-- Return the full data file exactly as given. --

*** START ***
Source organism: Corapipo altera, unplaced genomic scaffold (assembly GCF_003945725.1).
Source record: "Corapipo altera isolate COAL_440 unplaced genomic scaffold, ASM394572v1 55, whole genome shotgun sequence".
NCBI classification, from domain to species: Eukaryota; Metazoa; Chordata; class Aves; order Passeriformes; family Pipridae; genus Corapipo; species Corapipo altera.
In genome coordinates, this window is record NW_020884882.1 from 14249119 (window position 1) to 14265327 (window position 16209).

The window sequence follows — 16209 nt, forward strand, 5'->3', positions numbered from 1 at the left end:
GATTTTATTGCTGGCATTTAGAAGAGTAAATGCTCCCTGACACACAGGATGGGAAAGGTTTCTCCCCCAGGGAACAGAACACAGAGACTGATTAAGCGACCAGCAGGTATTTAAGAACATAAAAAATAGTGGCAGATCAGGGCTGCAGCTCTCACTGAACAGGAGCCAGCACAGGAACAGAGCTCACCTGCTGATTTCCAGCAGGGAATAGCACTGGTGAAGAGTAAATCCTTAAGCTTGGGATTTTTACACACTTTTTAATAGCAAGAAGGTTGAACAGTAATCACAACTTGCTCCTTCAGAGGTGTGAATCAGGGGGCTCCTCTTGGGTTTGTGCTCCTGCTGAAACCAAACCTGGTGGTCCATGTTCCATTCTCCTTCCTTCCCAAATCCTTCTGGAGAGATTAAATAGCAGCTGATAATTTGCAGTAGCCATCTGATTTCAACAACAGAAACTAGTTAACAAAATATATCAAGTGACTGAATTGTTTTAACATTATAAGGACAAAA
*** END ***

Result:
Source organism: Corapipo altera, unplaced genomic scaffold (assembly GCF_003945725.1).
Source record: "Corapipo altera isolate COAL_440 unplaced genomic scaffold, ASM394572v1 55, whole genome shotgun sequence".
NCBI classification, from domain to species: Eukaryota; Metazoa; Chordata; class Aves; order Passeriformes; family Pipridae; genus Corapipo; species Corapipo altera.
In genome coordinates, this window is record NW_020884882.1 from 14249119 (window position 1) to 14265327 (window position 16209).

The window sequence follows — 16209 nt, forward strand, 5'->3', positions numbered from 1 at the left end:
GATTTTATTGCTGGCATTTAGAAGAGTAAATGCTCCCTGACACACAGGATGGGAAAGGTTTCTCCCCCAGGGAACAGAACACAGAGACTGATTAAGCGACCAGCAGGTATTTAAGAACATAAAAAATAGTGGCAGATCAGGGCTGCAGCTCTCACTGAACAGGAGCCAGCACAGGAACAGAGCTCACCTGCTGATTTCCAGCAGGGAATAGCACTGGTGAAGAGTAAATCCTTAAGCTTGGGATTTTTACACACTTTTTAATAGCAAGAAGGTTGAACAGTAATCACAACTTGCTCCTTCAGAGGTGTGAATCAGGGGGCTCCTCTTGGGTTTGTGCTCCTGCTGAAACCAAACCTGGTGGTCCATGTTCCATTCTCCTTCCTTCCCAAATCCTTCTGGAGAGATTAAATAGCAGCTGATAATTTGCAGTAGCCATCTGATTTCAACAACAGAAACTAGTTAACAAAATATATCAAGTGACTGAATTGTTTTAACATTATAAGGACAAAA